Big3Bio congratulates those awarded by Allen’s program

SAN FRANCISCO, CA – March 23, 2016 – With an initial commitment of $100 million, philanthropist and entrepreneur Paul G. Allen has created The Paul G. Allen Frontiers Group, whose purpose will be to “explore the landscape of bioscience and fund ideas at the frontier of knowledge to advance science and make the world better.”

The Greater Boston, San Diego, and the San Francisco Bay Area (the “Big 3′ regions) play a major part in the Frontiers Group’s foundation: The first cohort of funded projects have been awarded to four new “Allen Distinguished Investigators” (ADI), three of which are from Big3Bio regions, and two Big3Bio-area universities, Stanford and Tufts, are working in partnership as “Allen Discovery Centers.”

From the press release about the Centers:

Allen Discovery Centers

Allen Discovery Centers are a new type of center for leadership-driven, compass-guided research in partnership with major research organizations and universities. The Frontiers Group will typically provide $20 million over eight years with $10 million in partner leverage, for a total scope of $30 million each. The new Allen Discovery Centers are:

  • Stanford, “Multiscale, Systems Modeling of Macrophage Infection,” led by Markus Covert, Ph.D.
    Creating multiscale computer models that span from the inner workings of cells to the interactions between thousands of cells is a grand challenge of systems biology, and successful models are poised to have tremendous impact for researchers who study disease. The Allen Discovery Center at Stanford University will combine the expertise of computational modelers, bioengineers and bioscientists to create new models that comprehensively represent large systems of whole cells, as well as their dynamic environments and interactions. Researchers will begin by focusing on Salmonella infection of immune cells called macrophages: a system that provides insight not just into how bacteria interact with the immune system, but how drug resistance in populations of bacteria first arises. The team includes researchers at Stanford University and the University of Virginia, as well as former Google software engineers.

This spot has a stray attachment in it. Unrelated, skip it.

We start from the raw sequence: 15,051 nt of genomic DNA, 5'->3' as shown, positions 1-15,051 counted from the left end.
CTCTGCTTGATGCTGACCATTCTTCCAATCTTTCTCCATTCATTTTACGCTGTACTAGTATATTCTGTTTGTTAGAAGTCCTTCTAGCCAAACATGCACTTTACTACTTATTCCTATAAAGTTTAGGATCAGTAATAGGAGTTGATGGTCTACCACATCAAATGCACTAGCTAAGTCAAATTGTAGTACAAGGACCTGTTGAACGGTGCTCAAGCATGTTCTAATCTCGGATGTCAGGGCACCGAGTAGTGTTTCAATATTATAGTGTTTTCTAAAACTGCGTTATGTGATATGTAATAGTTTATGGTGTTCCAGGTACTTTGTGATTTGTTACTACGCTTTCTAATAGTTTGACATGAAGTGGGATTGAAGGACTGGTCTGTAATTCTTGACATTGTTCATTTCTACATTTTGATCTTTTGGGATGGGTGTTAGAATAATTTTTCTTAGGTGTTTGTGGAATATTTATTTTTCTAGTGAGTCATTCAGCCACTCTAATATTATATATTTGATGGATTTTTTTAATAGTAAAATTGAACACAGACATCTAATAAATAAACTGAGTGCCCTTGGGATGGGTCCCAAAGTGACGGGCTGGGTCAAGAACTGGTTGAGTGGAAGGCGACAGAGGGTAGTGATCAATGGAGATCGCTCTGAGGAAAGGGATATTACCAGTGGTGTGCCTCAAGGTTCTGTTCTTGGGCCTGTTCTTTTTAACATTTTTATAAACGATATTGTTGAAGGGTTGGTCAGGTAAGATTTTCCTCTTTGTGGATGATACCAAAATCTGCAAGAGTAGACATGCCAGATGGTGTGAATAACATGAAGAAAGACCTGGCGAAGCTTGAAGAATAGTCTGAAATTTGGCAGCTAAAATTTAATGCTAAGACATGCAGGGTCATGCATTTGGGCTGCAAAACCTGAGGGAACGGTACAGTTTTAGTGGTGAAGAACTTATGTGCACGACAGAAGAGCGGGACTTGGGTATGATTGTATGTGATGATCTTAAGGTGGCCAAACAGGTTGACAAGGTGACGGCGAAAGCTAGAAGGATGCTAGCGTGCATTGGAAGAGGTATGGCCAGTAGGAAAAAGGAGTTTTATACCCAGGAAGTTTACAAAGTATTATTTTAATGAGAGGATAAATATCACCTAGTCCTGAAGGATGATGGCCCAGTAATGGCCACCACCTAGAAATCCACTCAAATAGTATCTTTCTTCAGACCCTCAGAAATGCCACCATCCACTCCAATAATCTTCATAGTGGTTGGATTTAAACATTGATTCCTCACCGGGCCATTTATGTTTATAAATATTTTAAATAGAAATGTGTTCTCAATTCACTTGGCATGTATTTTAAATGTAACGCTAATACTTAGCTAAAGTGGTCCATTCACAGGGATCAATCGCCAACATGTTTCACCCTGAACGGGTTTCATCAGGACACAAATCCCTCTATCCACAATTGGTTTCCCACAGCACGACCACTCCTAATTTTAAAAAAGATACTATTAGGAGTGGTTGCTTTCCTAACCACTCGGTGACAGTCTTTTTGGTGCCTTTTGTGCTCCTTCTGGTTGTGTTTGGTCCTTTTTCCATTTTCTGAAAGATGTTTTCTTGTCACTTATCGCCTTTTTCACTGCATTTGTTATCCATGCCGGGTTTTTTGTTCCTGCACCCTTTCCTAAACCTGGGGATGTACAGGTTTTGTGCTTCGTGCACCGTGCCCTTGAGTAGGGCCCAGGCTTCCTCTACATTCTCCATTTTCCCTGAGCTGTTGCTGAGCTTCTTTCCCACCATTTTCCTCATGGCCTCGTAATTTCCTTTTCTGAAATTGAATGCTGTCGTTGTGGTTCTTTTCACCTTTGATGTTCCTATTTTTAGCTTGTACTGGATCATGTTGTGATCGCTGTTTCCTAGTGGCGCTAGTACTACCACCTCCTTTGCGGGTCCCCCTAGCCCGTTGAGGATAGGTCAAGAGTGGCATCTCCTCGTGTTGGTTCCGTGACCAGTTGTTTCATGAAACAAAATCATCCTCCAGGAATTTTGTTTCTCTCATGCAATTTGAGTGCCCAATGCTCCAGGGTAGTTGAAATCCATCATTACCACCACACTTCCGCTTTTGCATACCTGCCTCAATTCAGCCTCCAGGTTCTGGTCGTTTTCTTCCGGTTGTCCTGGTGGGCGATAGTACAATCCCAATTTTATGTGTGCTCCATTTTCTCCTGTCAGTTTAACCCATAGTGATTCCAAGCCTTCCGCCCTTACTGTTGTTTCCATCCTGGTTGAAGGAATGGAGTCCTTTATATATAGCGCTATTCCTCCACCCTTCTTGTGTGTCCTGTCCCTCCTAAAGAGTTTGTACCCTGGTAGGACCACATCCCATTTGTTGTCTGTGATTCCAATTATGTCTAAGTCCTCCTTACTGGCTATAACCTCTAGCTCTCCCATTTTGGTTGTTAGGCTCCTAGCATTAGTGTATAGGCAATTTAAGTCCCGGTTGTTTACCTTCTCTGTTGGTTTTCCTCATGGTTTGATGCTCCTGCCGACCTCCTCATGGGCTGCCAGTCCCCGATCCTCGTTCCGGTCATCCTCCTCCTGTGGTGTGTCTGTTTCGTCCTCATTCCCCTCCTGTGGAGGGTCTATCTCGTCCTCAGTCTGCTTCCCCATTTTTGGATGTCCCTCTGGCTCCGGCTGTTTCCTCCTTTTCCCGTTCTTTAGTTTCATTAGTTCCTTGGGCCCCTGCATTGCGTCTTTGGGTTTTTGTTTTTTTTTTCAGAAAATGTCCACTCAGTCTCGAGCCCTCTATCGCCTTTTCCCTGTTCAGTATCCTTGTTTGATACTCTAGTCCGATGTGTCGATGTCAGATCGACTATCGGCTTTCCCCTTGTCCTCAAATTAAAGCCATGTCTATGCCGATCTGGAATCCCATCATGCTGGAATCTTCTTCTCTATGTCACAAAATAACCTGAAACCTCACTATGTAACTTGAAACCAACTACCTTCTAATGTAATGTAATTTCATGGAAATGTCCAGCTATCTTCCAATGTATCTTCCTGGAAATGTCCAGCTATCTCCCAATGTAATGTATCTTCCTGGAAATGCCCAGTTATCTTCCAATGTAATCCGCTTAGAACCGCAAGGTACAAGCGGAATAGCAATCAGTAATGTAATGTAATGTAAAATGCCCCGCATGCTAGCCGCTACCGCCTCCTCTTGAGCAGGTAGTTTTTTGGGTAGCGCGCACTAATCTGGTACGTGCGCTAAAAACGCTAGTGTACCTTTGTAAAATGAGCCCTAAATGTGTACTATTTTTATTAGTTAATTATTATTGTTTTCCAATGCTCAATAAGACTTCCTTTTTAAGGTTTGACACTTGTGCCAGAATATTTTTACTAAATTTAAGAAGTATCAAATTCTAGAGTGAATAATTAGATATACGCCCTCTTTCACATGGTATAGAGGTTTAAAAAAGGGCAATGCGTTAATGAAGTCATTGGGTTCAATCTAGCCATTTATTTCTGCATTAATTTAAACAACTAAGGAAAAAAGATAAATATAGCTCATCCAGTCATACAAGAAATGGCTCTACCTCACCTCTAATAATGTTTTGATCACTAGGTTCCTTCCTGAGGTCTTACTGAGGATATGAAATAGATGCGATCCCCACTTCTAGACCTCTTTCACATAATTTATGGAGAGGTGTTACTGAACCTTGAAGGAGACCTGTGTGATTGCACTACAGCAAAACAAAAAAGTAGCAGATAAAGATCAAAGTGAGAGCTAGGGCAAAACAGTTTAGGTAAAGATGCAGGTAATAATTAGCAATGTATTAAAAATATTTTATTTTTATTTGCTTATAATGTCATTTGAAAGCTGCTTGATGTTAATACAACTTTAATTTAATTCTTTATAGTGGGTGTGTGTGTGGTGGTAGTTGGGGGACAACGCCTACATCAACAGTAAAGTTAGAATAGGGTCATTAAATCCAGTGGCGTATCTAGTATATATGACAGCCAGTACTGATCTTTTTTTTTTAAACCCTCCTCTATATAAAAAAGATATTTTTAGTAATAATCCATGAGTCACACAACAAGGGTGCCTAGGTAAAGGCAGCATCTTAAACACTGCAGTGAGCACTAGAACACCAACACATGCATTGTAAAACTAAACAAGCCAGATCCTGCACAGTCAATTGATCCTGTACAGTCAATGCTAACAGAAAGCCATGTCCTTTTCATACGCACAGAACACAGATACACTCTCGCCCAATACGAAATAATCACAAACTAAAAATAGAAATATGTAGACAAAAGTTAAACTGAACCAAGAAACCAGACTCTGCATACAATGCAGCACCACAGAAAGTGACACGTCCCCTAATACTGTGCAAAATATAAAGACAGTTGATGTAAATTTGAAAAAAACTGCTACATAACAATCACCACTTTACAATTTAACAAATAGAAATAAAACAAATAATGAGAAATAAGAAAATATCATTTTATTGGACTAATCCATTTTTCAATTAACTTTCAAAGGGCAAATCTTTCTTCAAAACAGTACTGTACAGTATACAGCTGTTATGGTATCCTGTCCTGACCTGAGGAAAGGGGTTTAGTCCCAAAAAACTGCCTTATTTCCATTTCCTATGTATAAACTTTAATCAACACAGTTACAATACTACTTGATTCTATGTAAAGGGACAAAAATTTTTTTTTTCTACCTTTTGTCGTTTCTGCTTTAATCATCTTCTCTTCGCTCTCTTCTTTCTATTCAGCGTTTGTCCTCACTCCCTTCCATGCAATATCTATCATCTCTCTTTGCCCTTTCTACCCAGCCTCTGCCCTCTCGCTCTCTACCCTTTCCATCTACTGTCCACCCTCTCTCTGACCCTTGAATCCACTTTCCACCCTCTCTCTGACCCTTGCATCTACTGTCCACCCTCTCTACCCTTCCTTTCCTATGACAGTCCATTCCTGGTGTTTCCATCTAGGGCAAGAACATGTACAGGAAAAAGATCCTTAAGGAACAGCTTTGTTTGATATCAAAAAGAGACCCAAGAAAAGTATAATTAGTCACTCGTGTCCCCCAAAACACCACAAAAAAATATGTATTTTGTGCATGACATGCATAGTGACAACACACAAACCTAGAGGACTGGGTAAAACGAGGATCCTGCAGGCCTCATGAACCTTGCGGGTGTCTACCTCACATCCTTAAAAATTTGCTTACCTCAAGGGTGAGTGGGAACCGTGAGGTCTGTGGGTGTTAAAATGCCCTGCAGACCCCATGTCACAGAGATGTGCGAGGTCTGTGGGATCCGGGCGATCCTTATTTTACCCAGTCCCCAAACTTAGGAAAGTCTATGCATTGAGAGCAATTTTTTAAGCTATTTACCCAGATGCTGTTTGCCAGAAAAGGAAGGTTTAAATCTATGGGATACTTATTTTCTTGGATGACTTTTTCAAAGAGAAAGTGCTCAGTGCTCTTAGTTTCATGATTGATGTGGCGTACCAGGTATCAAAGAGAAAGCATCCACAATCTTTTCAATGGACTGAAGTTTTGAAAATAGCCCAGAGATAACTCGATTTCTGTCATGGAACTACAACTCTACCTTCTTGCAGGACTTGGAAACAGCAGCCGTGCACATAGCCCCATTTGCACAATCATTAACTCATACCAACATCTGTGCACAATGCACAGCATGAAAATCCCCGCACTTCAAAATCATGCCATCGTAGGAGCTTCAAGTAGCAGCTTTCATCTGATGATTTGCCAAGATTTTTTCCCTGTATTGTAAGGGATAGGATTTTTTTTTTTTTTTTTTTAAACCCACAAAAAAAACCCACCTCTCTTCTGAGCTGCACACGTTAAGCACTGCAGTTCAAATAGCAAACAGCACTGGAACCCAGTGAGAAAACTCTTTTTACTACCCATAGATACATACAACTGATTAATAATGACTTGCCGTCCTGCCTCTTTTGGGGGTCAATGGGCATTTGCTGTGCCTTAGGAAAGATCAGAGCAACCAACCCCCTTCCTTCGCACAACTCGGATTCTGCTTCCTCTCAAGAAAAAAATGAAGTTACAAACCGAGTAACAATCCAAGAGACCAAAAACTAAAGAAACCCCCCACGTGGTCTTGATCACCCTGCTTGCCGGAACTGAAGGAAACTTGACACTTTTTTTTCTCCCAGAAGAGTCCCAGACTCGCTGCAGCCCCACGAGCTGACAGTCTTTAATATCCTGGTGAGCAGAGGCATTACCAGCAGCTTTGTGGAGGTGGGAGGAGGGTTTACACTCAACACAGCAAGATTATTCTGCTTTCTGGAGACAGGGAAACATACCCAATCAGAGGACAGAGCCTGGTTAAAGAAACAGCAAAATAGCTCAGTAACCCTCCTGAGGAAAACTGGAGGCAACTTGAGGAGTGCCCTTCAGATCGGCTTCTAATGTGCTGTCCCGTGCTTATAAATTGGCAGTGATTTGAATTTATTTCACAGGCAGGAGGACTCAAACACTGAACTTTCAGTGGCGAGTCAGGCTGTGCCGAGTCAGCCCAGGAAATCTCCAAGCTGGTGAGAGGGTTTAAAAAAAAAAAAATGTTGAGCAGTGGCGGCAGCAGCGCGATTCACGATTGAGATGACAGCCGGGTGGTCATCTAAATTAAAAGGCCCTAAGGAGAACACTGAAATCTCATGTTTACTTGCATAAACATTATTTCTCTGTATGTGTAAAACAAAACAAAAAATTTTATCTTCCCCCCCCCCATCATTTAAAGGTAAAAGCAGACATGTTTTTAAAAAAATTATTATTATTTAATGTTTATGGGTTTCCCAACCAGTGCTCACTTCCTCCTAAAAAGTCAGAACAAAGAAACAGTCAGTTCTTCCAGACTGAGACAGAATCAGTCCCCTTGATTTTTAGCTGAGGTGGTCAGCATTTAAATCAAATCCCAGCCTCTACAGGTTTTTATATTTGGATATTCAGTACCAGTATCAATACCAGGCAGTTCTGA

• Tufts, “Reading and Writing the Morphogenetic Code,” led by Michael Levin, Ph.D.
    Understanding how complex organ systems are created and repaired requires investigating the algorithms and computations performed by cell networks during pattern regulation. The Allen Discovery Center at Tufts University will seek to read, interpret and manipulate the biological code that determines anatomical structure and function during embryogenesis, regeneration and tumor suppression. A unique focus area is the processing of instructive patterning information via bioelectric signaling among cells. This work holds the potential to transform the fields of biology and medicine, as well as make crucial links in evolutionary theory and cancer biology by bridging the gap between molecular details and the larger-scale control of biological systems. The team includes researchers at Tufts University, Harvard University, Princeton University and others.”

More about the Big3Bio-area ADIs:

Allen Distinguished Investigators

The Allen Distinguished Investigator (ADI) program supports early-stage research with the potential to reinvent entire fields. Allen Distinguished Investigators are passionate thought leaders, explorers and innovators who seek world-changing breakthroughs. With grants typically between $1 million and $1.5 million each, the Frontiers Group provides these scientists with support to produce new directions in their respective fields. The new ADI recipients are: